The video sees Bell getting to the heart of the matter: what is God like? His rhetorical questions ooze a disdain for the traditional Christian understanding of God’s character, especially as a holy and just Judge who condemns unrepentant sinners to an eternal conscious torment in hell. In Love Wins, Bell argued that everyone goes to heaven because of Jesus – in other words, all are justified. Everyone is right with God through Christ. For those who don’t believe, heaven is like hell. But eventually, there in heaven, God’s love wins them over and everyone lives happily ever after.
Rob Bell promoted universalism back then — these days, it isn’t clear where he stands on anything. Regardless of what’s happened with him, universalism is more popular than ever, especially in circles that might be described as “evangelical.” There are numerous authors and preachers peddling the view. Surveys would seem to indicate that they’re having an impact. For example, the Ligonier State of Theology survey from 2018 found that 57% of respondents who identified as “evangelical” disagreed with the statement, “Even the smallest sin deserves damnation.” The same survey found that 53% of evangelical respondents agreed that “God accepts the worship of all religions, including Christianity, Judaism, and Islam.” That reflects a particular take on the character of God.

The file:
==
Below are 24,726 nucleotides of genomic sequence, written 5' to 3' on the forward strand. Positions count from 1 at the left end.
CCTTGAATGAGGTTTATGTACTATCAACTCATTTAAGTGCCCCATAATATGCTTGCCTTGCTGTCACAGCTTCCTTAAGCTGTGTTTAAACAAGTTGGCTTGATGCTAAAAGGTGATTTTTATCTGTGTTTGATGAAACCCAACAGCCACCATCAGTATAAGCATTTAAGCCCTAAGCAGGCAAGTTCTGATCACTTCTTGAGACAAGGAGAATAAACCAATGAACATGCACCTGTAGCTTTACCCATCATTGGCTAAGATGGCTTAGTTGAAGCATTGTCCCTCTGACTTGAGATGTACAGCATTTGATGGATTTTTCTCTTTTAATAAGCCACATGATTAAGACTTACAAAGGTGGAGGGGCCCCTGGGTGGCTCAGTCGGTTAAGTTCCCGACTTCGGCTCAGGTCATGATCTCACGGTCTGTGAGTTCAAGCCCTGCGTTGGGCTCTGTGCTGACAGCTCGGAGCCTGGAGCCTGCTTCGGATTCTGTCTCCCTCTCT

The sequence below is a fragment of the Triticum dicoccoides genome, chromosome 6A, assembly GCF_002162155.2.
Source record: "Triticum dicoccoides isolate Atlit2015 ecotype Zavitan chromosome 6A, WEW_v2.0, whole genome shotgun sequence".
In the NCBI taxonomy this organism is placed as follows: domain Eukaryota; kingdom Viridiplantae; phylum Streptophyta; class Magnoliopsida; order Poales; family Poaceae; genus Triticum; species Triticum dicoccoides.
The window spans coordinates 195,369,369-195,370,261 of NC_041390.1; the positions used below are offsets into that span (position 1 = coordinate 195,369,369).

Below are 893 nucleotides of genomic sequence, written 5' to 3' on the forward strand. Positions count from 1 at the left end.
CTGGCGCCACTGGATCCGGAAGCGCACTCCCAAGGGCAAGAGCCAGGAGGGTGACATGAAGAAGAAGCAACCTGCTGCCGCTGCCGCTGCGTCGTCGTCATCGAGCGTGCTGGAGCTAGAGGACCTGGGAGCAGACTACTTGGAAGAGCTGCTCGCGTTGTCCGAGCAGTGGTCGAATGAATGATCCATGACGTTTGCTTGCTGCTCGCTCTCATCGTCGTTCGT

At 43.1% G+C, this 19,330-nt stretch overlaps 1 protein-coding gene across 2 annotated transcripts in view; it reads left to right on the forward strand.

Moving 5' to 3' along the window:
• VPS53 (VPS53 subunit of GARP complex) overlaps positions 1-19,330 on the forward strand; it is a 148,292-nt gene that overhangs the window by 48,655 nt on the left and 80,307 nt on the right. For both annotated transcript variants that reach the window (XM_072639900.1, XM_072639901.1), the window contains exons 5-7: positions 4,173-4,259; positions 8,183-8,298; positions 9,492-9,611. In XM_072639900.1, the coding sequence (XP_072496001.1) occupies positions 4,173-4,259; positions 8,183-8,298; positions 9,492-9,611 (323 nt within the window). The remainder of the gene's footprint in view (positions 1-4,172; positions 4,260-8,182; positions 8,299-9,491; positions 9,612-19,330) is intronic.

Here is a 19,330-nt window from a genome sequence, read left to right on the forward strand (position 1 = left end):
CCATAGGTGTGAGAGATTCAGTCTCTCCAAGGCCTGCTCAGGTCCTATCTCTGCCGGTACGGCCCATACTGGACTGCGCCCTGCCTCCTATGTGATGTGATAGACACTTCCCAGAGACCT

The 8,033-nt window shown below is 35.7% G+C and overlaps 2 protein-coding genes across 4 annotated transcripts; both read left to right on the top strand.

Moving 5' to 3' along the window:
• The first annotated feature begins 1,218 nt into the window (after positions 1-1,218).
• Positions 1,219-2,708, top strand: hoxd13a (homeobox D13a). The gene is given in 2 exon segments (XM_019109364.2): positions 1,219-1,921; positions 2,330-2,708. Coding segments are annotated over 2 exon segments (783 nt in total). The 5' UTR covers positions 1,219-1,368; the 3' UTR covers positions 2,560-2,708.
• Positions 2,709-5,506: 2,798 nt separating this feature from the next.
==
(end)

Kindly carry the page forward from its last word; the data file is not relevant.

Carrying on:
As always, we need to put our feelings to the side, and humbly listen to what the Bible says. The Bible is God’s self-revelation. One thing clear from Scripture is that God is just. In his interaction with God in Genesis 18, Abraham recognized it already and appealed to it: “Shall not the Judge of all the earth do what is just?” (Gen. 18:25). Exodus 34:7 sees God revealing himself to Moses as the one “who will by no means clear the guilty” — God just won’t look the other way when it comes to sin. In Revelation 16:7, the altar speaks: “Yes, Lord God the Almighty, true and just are your judgments.” God will always do what is right, as defined by his own holy character.
In connection with this, the Bible also speaks about God’s wrath. It’s important to remember that wrath is not, properly speaking, an attribute of God. Wrath is not essential to his being. God’s wrath exists as a response to sin. To express it more precisely: wrath is how the holy and just God responds to sin. Wrath is a function of the attribute of divine justice.
The Bible speaks repeatedly about God’s wrath against sin and sinners. Let’s just take two passages, one from the Old Testament and one from the New: